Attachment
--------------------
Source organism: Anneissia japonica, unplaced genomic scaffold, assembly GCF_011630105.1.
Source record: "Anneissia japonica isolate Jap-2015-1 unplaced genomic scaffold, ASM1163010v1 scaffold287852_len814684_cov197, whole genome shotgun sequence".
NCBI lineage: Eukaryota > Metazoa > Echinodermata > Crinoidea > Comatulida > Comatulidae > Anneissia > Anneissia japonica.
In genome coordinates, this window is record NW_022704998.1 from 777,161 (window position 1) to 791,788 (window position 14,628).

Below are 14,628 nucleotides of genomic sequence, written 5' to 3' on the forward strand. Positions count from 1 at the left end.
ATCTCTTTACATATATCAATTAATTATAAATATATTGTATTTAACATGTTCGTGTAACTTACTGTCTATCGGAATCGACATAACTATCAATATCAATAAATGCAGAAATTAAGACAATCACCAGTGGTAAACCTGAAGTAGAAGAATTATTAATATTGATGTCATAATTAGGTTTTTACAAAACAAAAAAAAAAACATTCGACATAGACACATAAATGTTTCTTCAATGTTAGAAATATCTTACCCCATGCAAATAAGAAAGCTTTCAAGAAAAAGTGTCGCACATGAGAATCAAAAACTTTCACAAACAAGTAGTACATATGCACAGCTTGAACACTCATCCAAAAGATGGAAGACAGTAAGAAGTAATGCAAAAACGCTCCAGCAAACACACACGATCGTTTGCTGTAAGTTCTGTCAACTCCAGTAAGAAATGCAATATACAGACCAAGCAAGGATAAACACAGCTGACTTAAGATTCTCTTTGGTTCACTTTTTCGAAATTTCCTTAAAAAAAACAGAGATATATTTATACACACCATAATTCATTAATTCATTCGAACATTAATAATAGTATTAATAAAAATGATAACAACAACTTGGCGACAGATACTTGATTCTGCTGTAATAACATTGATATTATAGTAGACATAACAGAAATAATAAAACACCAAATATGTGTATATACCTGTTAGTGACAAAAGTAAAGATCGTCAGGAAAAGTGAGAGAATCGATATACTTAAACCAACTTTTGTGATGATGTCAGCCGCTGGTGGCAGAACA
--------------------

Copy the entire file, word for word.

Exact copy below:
Source organism: Anneissia japonica, unplaced genomic scaffold, assembly GCF_011630105.1.
Source record: "Anneissia japonica isolate Jap-2015-1 unplaced genomic scaffold, ASM1163010v1 scaffold287852_len814684_cov197, whole genome shotgun sequence".
NCBI lineage: Eukaryota > Metazoa > Echinodermata > Crinoidea > Comatulida > Comatulidae > Anneissia > Anneissia japonica.
In genome coordinates, this window is record NW_022704998.1 from 777,161 (window position 1) to 791,788 (window position 14,628).

Below are 14,628 nucleotides of genomic sequence, written 5' to 3' on the forward strand. Positions count from 1 at the left end.
ATCTCTTTACATATATCAATTAATTATAAATATATTGTATTTAACATGTTCGTGTAACTTACTGTCTATCGGAATCGACATAACTATCAATATCAATAAATGCAGAAATTAAGACAATCACCAGTGGTAAACCTGAAGTAGAAGAATTATTAATATTGATGTCATAATTAGGTTTTTACAAAACAAAAAAAAAAACATTCGACATAGACACATAAATGTTTCTTCAATGTTAGAAATATCTTACCCCATGCAAATAAGAAAGCTTTCAAGAAAAAGTGTCGCACATGAGAATCAAAAACTTTCACAAACAAGTAGTACATATGCACAGCTTGAACACTCATCCAAAAGATGGAAGACAGTAAGAAGTAATGCAAAAACGCTCCAGCAAACACACACGATCGTTTGCTGTAAGTTCTGTCAACTCCAGTAAGAAATGCAATATACAGACCAAGCAAGGATAAACACAGCTGACTTAAGATTCTCTTTGGTTCACTTTTTCGAAATTTCCTTAAAAAAAACAGAGATATATTTATACACACCATAATTCATTAATTCATTCGAACATTAATAATAGTATTAATAAAAATGATAACAACAACTTGGCGACAGATACTTGATTCTGCTGTAATAACATTGATATTATAGTAGACATAACAGAAATAATAAAACACCAAATATGTGTATATACCTGTTAGTGACAAAAGTAAAGATCGTCAGGAAAAGTGAGAGAATCGATATACTTAAACCAACTTTTGTGATGATGTCAGCCGCTGGTGGCAGAACA